Desiree Baby Essay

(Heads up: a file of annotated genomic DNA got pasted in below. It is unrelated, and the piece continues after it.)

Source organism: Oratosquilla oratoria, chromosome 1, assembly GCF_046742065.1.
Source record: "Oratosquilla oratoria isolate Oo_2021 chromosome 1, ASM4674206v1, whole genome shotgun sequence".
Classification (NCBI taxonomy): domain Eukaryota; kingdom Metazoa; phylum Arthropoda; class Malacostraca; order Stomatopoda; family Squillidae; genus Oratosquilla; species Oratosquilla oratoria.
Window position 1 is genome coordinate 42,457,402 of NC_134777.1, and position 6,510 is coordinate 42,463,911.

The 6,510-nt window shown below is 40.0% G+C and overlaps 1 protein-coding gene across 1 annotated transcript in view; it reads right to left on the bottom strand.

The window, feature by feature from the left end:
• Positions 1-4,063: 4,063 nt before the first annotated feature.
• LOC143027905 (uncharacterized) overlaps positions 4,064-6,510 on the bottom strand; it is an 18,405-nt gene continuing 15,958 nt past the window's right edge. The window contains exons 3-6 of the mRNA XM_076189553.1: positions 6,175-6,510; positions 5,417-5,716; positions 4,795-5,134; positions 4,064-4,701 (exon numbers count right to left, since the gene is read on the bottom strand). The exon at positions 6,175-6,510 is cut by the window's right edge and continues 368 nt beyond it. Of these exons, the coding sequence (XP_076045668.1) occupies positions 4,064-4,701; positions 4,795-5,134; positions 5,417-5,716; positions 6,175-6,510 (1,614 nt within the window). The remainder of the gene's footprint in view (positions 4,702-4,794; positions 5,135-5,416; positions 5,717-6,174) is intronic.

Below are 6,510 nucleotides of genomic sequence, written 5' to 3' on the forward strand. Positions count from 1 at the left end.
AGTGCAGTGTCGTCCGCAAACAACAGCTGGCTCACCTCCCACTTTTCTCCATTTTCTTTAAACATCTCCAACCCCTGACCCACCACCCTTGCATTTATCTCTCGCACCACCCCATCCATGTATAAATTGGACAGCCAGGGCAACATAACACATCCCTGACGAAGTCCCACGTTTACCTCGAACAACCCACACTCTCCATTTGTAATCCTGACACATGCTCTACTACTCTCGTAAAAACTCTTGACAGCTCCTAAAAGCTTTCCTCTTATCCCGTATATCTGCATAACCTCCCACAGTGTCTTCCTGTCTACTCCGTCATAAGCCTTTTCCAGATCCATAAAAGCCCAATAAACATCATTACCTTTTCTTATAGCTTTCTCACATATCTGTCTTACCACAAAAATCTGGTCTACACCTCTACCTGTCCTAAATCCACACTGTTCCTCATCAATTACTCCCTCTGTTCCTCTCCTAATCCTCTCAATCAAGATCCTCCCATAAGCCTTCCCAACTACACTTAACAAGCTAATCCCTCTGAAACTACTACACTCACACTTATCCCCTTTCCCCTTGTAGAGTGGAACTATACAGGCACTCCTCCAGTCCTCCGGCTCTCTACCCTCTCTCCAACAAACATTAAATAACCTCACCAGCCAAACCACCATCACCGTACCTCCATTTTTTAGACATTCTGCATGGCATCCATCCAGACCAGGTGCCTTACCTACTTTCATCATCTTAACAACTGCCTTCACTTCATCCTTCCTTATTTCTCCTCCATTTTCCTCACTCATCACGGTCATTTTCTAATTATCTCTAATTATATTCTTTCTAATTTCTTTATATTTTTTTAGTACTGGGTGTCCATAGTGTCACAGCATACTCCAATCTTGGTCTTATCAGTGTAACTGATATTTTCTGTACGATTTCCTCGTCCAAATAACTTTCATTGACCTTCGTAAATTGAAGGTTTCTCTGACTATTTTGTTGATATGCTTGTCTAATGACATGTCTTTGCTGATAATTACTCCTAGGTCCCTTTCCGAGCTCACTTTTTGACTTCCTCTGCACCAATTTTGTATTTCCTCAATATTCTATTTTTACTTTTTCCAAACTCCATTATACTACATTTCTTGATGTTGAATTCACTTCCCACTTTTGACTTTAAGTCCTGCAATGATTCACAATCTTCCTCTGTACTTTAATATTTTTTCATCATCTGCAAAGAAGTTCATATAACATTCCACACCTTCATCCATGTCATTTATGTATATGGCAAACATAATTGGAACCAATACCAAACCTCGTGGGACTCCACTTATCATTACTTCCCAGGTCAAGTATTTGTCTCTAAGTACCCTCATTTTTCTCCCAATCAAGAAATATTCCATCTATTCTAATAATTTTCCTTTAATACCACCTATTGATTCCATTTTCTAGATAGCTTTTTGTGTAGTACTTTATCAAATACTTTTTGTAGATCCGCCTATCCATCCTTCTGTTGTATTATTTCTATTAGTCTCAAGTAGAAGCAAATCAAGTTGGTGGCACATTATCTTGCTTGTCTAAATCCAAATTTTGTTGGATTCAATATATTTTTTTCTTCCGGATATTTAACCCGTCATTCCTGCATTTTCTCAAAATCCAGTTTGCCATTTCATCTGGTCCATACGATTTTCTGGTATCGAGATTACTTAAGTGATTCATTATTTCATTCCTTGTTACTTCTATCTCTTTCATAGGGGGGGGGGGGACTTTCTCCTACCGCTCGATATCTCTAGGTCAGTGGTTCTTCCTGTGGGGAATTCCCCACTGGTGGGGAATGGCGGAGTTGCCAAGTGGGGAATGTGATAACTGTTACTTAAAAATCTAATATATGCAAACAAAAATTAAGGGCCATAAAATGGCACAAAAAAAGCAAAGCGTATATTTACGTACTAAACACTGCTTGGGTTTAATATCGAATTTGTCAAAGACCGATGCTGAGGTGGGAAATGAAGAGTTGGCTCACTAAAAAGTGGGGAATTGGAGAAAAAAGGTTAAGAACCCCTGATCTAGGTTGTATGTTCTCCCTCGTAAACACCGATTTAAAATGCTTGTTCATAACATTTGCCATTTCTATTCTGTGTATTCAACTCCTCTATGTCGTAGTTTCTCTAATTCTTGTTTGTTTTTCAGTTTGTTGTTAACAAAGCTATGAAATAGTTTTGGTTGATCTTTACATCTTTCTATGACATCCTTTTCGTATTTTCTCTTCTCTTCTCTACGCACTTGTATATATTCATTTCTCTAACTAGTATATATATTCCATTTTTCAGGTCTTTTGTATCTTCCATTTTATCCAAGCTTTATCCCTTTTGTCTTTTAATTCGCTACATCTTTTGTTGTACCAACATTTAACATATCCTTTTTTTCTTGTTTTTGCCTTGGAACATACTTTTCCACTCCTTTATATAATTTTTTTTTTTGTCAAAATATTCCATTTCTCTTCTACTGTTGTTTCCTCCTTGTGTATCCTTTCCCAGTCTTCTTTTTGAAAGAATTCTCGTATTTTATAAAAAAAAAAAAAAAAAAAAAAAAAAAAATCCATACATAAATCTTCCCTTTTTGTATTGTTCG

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Kate Chopin’s “Desiree’s Baby” introduces many themes throughout the work of literature. The most important themes in the story are race and gender. Chopin shows the necessity of power and the authority that men had over women. She shows the hatred toward blacks, which were slaves during this time. She demonstrates these themes by allowing a “white couple” conceive a black child. “Desiree’s Baby” emphasizes the problems between gender and race by showing the growth and destruction of a couple’s relationship. Chopin shows male dominance through the problems occurring before the marriage of Armand and Desiree. In the story, Armand instantly fell in love with Desiree. Soon after, issues arose about her origin. The belief was that she was left by a group of Texans purposely when she was younger (Chopin 242). In other words, no one knew were she was from or what race she was. This began to cause problems because Armand was in a rush to get married. The man who accepted Desiree as his own child asked Armand to consider that Desiree’s history was unknown. Armand responded by claiming he did not care that she was “nameless” and that her would give her one of the oldest, proudest names in Louisiana (Chopin 242). This event accentuates male supremacy. Monsiuer Valmonde, an older white male, cautioned Armand. Despite the warning, Armand did not care about what consequences could happen by marrying her. Ellen Peel states in “Semiotic Subversion in Desiree’s Baby” that he is “confident that he is a white male, and a master, he feels in control of the system” (224). As a male during this time, he thought he knew what was nest and did what he wanted despite the plea of Desiree’s father. Armand decides to show that he is in control, instead of listening to a more mature gentleman. The power that men have over women was also shown through this scene in “Desiree’s Baby.” The
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